Stretching the wheelbase nearly nine and a half inches in comparison to the MINI Hardtop significantly enhances interior room and utility, as well as driver/passenger comfort and convenience for those who want more of this iconic British brand.

And – in true MINI fashion – mixing the traditional with the modern results in both the car’s unmistakably MINI appearance and unique ways to access this interior: The tailgate carries forward the twin, outwardly hinged “Split Rear Barn Doors” found on the Clubman’s ancestors, while rear-seat passenger ingress and egress is eased through the rear-hinged “Clubdoor” incorporated in the car’s right side.

The 2010 MINI Cooper Clubman mirrors the latest MINI Cooper hardtop – both inside and out, in terms of equipment – from the radiator grill to the B pillars. This means the two variants share the 172-horsepower turbocharged engine of the MINI Cooper S and the 118-hp, naturally aspirated four-cylinder powerplant of the MINI Cooper, both driving the front wheels. Inside, the instrument panel, seats (with the exception of some upholstery colors and materials as well as interior trim colors), comfort and convenience features and switch gear that have already been made familiar. And they share the chassis components, as well as the soul, which have earned the MINI accolades on its fun-to-drive, go-kart-like handling characteristics.

Exclusive to the MINI Clubman is the area behind the front seats and the number of doors providing access to the interior. Stretching the Clubman 9.4 inches and the wheelbase 3.2 inches results in a very different environment for passengers and all of life’s precious cargo. Almost all of the extra wheelbase is translated into additional leg room for rear passengers, and the revised body work provides a bit more shoulder room for them as well. The most dramatic transformation comes in terms of luggage space: the Clubman offers 61 percent more space (9.18 versus 5.7 cubic feet) with the rear seats up, or 37 percent more (32.8 versus 24 cubic feet) with both seats folded. And the Clubman offers an optional flat-luggage-floor system which also brings a covered storage bin between the Split Rear Barn Doors and the seatbacks.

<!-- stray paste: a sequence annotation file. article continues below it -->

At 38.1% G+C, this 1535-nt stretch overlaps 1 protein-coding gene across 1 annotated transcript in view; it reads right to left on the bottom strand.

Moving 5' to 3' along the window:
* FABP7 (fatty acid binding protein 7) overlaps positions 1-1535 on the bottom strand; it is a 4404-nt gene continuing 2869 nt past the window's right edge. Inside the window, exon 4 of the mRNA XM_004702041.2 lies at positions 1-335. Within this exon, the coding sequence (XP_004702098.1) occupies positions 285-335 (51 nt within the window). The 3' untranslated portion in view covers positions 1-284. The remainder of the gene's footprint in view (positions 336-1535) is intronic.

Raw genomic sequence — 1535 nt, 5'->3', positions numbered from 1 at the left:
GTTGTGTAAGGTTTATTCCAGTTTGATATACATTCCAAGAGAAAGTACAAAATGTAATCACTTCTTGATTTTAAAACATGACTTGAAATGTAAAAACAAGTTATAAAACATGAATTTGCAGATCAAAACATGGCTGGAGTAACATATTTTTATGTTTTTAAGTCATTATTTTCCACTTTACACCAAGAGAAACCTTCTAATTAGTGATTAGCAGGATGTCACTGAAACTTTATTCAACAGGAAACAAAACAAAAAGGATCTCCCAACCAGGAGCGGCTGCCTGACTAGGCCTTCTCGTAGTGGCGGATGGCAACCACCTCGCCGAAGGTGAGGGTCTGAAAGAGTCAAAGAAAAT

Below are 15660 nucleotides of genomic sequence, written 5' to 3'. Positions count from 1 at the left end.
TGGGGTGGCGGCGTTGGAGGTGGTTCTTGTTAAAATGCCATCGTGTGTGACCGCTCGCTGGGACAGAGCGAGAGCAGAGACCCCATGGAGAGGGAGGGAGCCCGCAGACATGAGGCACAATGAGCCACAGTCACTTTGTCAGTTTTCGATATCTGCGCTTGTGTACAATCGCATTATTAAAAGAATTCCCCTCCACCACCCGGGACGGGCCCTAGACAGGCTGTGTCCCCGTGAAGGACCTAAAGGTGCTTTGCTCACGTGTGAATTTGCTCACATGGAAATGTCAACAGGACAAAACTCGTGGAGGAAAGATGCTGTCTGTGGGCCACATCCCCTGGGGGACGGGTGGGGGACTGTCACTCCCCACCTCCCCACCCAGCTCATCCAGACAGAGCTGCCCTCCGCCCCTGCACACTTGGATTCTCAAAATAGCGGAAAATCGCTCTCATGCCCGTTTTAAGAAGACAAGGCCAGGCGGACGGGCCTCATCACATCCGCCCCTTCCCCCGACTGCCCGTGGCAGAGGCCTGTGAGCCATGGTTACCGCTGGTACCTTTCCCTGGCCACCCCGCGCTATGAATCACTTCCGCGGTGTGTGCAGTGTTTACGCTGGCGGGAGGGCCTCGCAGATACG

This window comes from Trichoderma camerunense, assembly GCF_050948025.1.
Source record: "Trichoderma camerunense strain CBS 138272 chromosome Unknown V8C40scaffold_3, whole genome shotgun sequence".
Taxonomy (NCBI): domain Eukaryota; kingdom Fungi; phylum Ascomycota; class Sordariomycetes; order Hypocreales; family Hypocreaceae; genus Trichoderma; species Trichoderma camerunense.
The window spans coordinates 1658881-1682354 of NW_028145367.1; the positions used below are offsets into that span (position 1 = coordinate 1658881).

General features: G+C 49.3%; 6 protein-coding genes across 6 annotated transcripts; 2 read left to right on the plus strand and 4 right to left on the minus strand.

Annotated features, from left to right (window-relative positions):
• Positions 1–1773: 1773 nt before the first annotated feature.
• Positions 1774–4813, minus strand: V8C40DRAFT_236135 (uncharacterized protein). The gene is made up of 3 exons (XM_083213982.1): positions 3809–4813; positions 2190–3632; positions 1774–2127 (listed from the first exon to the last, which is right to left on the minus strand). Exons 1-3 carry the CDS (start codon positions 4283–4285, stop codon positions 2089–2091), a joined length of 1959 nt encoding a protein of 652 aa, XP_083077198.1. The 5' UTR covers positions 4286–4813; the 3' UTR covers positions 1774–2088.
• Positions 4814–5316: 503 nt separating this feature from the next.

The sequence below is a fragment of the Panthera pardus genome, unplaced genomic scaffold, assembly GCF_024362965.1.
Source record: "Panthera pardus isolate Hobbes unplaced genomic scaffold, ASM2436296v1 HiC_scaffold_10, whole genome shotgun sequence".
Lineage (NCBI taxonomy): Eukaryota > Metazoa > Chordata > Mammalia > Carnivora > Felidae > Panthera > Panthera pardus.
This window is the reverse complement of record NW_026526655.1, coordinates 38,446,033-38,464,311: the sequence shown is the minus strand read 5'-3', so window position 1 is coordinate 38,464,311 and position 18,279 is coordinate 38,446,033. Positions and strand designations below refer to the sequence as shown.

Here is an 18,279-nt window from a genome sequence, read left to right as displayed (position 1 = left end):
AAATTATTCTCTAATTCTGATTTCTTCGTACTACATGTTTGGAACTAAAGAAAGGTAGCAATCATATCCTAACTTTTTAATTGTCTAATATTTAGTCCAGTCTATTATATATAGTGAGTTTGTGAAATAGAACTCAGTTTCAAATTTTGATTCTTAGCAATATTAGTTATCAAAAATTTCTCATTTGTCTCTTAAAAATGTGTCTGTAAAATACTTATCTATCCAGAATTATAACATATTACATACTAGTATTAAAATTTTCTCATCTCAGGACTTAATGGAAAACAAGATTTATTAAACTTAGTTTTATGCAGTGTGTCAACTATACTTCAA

Those rear split-doors offer the most striking visual differentiator for the Clubman from the MINI Hardtop. In keeping with the marque’s heritage, the 2010 MINI Clubman’s rear look is modeled along the design of the rear doors found in the Austin Mini Countryman, Morris Minor Traveller and the Mini Clubman Estate from the 1960s. The MINI Clubman eschews the more common hatch for a pair of Split Rear Barn Doors hinged on the outer edge of the C-pillars, thus providing a wide, open access to the luggage area. Opening/closing operation of the doors is very specific: the right, or main, door must be opened prior to the left one (and closed in reverse order) and the doors effortlessly glide open with the aid of a pair of gas struts.

A similar sequential operation allows for the opening/closing of the Clubdoor which provides a more convenient means for rear passengers to enter or leave the MINI Clubman cabin. Hinged at the rear on the right side, the Clubdoor is integrated into the right-side B-pillar. Compared to the MINI hardtop, with the Clubdoor open, passengers have four times more space to enter the rear seats of the Clubman (when the front seat is in the easy-entry position).

Once inside, all four occupants have their own three-point seatbelts and are further protected by six standard airbags. Strong, stable body construction provides the MINI Clubman with a platform for a high level of crash protection. In the event of a collision, optimized load paths within the body structure serve to effectively divert forces acting on the car, despite the short overhangs front and rear.

Active safety is enhanced in critical driving situations by the standard anti-lock brakes (ABS), Electronic Brakeforce Distribution (EBD), Corner Brake Control (CBC) and Dynamic Stability Control (DSC), standard on both Clubman models. Additionally, Dynamic Traction Control (DTC), a sportier mode of DSC, is optional on both models.